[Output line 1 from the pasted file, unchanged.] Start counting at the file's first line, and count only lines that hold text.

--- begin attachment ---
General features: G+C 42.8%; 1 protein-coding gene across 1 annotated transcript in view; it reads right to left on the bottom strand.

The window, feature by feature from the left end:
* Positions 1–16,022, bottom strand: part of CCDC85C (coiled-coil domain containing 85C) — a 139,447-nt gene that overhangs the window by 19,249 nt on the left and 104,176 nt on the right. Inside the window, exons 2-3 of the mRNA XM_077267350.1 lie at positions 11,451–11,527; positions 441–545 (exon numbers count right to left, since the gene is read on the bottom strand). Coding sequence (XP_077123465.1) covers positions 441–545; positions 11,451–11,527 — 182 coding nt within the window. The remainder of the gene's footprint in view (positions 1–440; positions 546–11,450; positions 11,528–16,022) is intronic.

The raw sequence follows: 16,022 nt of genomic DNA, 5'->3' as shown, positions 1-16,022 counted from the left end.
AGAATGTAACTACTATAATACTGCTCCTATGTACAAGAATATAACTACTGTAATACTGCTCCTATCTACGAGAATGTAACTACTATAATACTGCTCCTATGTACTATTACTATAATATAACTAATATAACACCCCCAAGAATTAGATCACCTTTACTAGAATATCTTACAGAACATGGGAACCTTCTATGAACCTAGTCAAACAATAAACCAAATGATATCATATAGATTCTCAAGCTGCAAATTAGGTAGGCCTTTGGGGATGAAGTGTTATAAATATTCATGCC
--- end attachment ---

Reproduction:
General features: G+C 42.8%; 1 protein-coding gene across 1 annotated transcript in view; it reads right to left on the bottom strand.